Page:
It’s foggy and mild this morning, and with threats of freezing rain tomorrow, I’m trying to savour the warm, dry comfort of my home as I sip my steaming cup of chai tea and nibble on a delicious Date Bar.
I have two books to tell you about today. I’ll start with the audiobook I finished listening to last week, The Litigators by John Grisham. I don’t think I’ve ever read anything by this bestselling author, as his books have never really held any appeal for me. But I have enjoyed the narrator of this book, Dennis Boutsikaris, in the past, so I decided to give it a try, and while it was the kind of non-stop, action-packed, “all plot, no character development” legal thriller that I was expecting, it was really quite an enjoyable listening experience. The novel opens with David Zinc, a young lawyer working in a huge firm in Chicago, deciding he can’t stand another 18-hour day in his dark, windowless cubicle. He turns around, gets back in the elevator, heads to the first open bar he can find at 7:30 in the morning, and proceeds to get very, very drunk. Finally, in the middle of the day, the bartender puts him in a cab, and, not yet ready to head home and face his wife, he sees an ad on the side of a bus for “Finley and Figg”, a small law firm not far from where David’s cab is, so he asks the driver to take him there. Oscar Finley and Wally Figg run a two-man operation (they refer to themselves as a “boutique” firm) based mostly on cases acquired through less-than-honourable means. They can barely keep their heads above water, but Wally thinks he’s found yet another (sure-to-fail!) get-rich-quick mass tort lawsuit against a big pharmaceutical company over Krayoxx, a drug designed to lower cholesterol, but whose side effects, Wally believes, may increase the risk of heart attack. When David stumbles into the offices of “Finley and Figg”, totally inebriated yet wanting a job, Wally thinks they could use an extra body to handle the huge case that is sure to develop over Krayoxx, so they take him on. What ensues is a classic story of David and Goliath, and the reader is treated to a fast-paced legal battle whose outcome could go either way and the tone is suspenseful right up to the proclamation of the verdict. It was fun to listen to, not serious in any way, and sometimes that’s what we need, right? Something that doesn’t make us think too hard or contemplate life’s deeper issues. If that’s what you think you need, then this is the book for you! I can’t compare it to any of his other books, but it was enjoyable enough, and the narrator really brought the story to life.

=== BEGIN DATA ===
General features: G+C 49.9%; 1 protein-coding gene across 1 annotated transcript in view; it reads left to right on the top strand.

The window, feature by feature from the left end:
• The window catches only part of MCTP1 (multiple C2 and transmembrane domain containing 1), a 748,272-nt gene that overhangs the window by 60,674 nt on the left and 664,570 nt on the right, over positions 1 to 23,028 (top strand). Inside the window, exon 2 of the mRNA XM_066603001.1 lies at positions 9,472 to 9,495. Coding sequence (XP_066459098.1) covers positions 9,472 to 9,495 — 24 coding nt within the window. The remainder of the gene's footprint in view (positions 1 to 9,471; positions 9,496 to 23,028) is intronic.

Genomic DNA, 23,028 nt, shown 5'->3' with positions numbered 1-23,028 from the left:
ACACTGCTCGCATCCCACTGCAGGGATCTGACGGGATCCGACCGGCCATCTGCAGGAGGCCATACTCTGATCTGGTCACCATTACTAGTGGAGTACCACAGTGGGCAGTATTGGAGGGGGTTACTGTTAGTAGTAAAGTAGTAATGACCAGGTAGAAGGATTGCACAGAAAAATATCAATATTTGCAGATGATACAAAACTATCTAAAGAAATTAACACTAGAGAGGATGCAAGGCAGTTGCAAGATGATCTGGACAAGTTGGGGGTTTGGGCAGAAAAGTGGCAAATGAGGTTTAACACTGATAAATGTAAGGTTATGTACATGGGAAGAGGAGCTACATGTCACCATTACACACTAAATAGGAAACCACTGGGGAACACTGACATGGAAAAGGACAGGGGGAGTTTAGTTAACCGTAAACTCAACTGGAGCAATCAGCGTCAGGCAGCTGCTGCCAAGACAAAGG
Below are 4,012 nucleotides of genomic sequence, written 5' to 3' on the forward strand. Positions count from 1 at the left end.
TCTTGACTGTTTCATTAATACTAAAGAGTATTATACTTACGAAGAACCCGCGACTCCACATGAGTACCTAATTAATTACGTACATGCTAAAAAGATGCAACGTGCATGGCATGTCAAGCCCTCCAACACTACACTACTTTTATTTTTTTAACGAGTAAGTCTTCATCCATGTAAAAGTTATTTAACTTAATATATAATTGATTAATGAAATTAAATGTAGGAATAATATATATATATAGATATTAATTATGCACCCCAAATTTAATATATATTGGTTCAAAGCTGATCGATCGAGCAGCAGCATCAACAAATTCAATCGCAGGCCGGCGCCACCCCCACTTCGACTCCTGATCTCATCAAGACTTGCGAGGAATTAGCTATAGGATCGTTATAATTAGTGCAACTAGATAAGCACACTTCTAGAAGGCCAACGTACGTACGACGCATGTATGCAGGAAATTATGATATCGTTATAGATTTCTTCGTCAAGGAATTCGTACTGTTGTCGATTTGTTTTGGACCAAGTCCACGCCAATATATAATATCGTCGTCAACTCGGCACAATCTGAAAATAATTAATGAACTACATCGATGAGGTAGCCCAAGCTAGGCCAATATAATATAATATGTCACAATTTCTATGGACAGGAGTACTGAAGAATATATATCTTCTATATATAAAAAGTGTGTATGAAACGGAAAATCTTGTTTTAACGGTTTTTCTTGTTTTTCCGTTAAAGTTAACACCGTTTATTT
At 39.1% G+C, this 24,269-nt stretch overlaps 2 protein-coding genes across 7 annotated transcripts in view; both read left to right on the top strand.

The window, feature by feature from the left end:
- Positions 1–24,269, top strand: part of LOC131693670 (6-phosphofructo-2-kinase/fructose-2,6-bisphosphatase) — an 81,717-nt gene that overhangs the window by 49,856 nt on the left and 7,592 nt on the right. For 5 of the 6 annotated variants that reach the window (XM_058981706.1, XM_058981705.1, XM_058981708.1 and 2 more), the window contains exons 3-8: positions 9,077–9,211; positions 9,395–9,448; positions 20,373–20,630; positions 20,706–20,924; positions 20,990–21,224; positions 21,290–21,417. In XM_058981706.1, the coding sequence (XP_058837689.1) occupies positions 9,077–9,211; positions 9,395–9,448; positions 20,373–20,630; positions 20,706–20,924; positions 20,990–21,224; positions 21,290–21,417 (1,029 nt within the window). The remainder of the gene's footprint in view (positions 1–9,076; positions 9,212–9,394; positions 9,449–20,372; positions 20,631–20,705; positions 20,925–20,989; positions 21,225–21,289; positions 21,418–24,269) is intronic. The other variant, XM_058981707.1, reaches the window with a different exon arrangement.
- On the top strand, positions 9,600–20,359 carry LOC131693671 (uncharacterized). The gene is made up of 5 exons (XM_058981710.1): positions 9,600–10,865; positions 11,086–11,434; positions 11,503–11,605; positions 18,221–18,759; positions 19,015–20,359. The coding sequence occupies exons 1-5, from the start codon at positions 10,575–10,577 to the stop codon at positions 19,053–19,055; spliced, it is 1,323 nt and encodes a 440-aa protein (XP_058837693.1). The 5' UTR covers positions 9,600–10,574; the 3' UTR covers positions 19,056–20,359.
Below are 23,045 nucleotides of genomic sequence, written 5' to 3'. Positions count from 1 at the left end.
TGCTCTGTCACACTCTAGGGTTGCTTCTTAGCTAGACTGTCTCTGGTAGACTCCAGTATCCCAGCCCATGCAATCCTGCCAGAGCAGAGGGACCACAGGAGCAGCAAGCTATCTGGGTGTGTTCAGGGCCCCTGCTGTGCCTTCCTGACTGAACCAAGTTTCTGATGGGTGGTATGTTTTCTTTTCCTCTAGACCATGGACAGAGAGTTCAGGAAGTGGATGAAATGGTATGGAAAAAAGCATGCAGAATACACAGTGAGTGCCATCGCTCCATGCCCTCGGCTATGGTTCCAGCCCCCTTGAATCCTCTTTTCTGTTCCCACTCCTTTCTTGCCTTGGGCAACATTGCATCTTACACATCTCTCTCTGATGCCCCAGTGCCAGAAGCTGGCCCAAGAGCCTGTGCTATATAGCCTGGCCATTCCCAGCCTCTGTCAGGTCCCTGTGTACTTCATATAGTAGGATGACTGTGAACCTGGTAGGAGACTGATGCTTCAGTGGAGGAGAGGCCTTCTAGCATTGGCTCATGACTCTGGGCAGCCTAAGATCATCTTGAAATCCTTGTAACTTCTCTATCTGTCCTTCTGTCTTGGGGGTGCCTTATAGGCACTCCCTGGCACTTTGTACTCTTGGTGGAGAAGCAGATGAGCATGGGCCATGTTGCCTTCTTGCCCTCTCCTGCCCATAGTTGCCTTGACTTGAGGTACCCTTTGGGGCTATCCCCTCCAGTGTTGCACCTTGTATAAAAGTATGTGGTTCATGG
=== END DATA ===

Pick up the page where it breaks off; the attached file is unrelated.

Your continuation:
A light audiobook offered the perfect balance for the book I was reading last week, Coming Down from Wa by Canadian author Audrey Thomas. I read another book by this author a few years ago, Local Customs, which I really enjoyed (I liked it so much I bought it new and paid full price!), and I noticed this book as I was wandering around in a used book store a few weekends ago. I ended up borrowing it from the library, and read it in just a few days. In this novel, we follow William Kwane MacKenzie as he searches for the answers to the questions his parents refuse to discuss, namely, what happened in Africa when William was just a baby to make them loathe each other. Growing up in Victoria, BC, he has always noticed the way his parents could barely stand to interact with one another, and he got away as soon as he was old enough to do so, heading to Montreal to go to university and spend time with his paternal grandfather, who can provide little information to enlighten him about his past. Determined to pursue this quest, he travels to Africa with his model-girlfriend, and while she heads off on a modelling shoot on the Ivory Coast, he heads north, towards Wa, which I gathered is near Ghana, to visit the school where his parents first worked as volunteers, and where they met and fell in love. His journey is not without challenges, many of them bizarre and unusual, and he meets many different characters along the way, some that help and some that hinder, but all important parts of this journey not only to discover his past, but to discover himself. I can’t say I loved this book, but it was an interesting and worthwhile read, a window into that time period (set in the 1980s), one that causes the reader to reflect upon the many difficulties in Africa, and what, if any, are the solutions (this is why a light, frivolous audiobook was a good balance!). I was in a bit of a hurry to finish it because I had to get started on the selection for my Friends’ book club meeting tomorrow night, so I couldn’t spend as much time thinking about these as thoroughly as I probably should have, which is funny, as I still haven’t finished my book club book, and we may need to postpone our meeting due to the weather tomorrow. Anyway, Coming Down from Wa was an interesting read, and while the ending did not leave this reader feeling completely satisfied, it was certainly not a waste of my reading time.
That’s all for today. Try to get outside before the freezing rain starts!
Bye for now…